Jonathan

Swift

Gulliver’s Travels

Into Several Remote Nations of the World

Gullivers Reisen

in ferne Länder der Welt

Übersetzt von Franz Kottenkamp
Synchronisation und Ergänzungen © Doppeltext 2012

TITELBLATT

THE PUBLISHER TO THE READER.

A LETTER FROM CAPTAIN GULLIVER TO HIS COUSIN SYMPSON.

PART I. A VOYAGE TO LILLIPUT.

CHAPTER I.

CHAPTER II.

CHAPTER III.

CHAPTER IV.

CHAPTER V.

CHAPTER VI.

CHAPTER VII.

CHAPTER VIII.

PART II. A VOYAGE TO BROBDINGNAG.

CHAPTER I.

CHAPTER II.

CHAPTER III.

CHAPTER IV.

CHAPTER V.

CHAPTER VI.

CHAPTER VII.

CHAPTER VIII.

PART III. A VOYAGE TO LAPUTA, BALNIBARBI, LUGGNAGG, GLUBBDUBDRIB, AND JAPAN.

CHAPTER I.

CHAPTER II.

CHAPTER III.

CHAPTER IV.

CHAPTER V.

CHAPTER VI.

CHAPTER VII.

CHAPTER VIII.

CHAPTER IX.

CHAPTER X.

CHAPTER XI.

PART IV. A VOYAGE TO THE COUNTRY OF THE HOUYHNHNMS.

CHAPTER I.

CHAPTER II.

CHAPTER III.

CHAPTER IV.

CHAPTER V.

CHAPTER VI.

CHAPTER VII.

CHAPTER VIII.

CHAPTER IX.

CHAPTER X.

CHAPTER XI.

CHAPTER XII.

IMPRESSUM

THE PUBLISHER TO THE READER.

The au­thor of these Travels, Mr. Lemuel Gul­li­v­er, is my an­cient and in­tim­ate friend;
there is like­wise some re­la­tion between us on the moth­er’s side.
About three years ago, Mr. Gul­li­v­er grow­ing weary of the con­course of curi­ous people com­ing to him at his house in Re­driff,
made a small pur­chase of land, with a con­veni­ent house, near Ne­wark, in Not­ting­ham­shire, his nat­ive coun­try;
where he now lives re­tired, yet in good es­teem among his neigh­bours.
Al­though Mr. Gul­li­v­er was born in Not­ting­ham­shire, where his fath­er dwelt, yet I have heard him say his fam­ily came from Ox­ford­shire;
to con­firm which, I have ob­served in the church­yard at Ban­bury in that county, sev­er­al tombs and monu­ments of the Gul­li­v­ers.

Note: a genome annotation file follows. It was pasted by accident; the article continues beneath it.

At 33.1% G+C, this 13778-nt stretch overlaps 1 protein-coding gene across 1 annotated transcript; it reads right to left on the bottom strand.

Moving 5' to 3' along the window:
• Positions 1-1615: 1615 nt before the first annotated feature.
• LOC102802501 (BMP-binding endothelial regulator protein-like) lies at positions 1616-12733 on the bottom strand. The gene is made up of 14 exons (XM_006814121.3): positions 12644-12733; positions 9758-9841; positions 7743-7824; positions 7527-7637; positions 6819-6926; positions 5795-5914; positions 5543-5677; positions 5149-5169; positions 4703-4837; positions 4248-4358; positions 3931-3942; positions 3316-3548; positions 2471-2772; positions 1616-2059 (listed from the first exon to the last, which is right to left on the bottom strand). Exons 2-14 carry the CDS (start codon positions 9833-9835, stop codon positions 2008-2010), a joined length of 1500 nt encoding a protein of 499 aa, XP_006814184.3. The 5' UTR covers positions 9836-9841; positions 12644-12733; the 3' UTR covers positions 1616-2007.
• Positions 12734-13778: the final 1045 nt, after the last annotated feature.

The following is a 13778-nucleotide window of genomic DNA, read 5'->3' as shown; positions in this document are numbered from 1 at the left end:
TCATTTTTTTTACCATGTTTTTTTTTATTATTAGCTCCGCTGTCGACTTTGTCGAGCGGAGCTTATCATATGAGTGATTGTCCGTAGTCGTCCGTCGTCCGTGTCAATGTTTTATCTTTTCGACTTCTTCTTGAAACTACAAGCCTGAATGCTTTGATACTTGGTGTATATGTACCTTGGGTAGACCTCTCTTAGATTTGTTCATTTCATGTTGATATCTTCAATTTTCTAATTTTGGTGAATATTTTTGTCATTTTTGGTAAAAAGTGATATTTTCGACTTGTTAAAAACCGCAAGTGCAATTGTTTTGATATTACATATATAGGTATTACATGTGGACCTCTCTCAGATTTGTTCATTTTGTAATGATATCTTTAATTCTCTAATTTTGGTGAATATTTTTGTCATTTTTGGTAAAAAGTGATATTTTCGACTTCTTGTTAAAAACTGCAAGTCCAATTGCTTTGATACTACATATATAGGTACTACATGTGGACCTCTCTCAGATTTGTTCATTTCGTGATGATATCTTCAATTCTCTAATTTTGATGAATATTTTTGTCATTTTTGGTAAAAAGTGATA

Be­fore he quit­ted Re­driff, he left the cus­tody of the fol­low­ing pa­pers in my hands, with the liberty to dis­pose of them as I should think fit. I have care­fully per­used them three times.
The style is very plain and simple; and the only fault I find is, that the au­thor, after the man­ner of trav­el­lers, is a little too cir­cum­stan­tial.
There is an air of truth ap­par­ent through the whole; and in­deed the au­thor was so dis­tin­guished for his vera­city,
that it be­came a sort of pro­verb among his neigh­bours at Re­driff, when any one af­firmed a thing,
to say, it was as true as if Mr. Gul­li­v­er had spoken it.
By the ad­vice of sev­er­al worthy per­sons, to whom, with the au­thor’s per­mis­sion, I com­mu­nic­ated these pa­pers,
I now ven­ture to send them into the world,
hop­ing they may be, at least for some time, a bet­ter en­ter­tain­ment to our young no­ble­men,
than the com­mon scribbles of polit­ics and party.
This volume would have been at least twice as large, if I had not made bold to strike out in­nu­mer­able pas­sages re­lat­ing to the winds
and tides, as well as to the vari­ations and bear­ings in the sev­er­al voy­ages,
to­geth­er with the minute de­scrip­tions of the man­age­ment of the ship in storms, in the style of sail­ors;
like­wise the ac­count of lon­git­udes and lat­it­udes; wherein I have reas­on to ap­pre­hend, that Mr. Gul­li­v­er may be a little dis­sat­is­fied.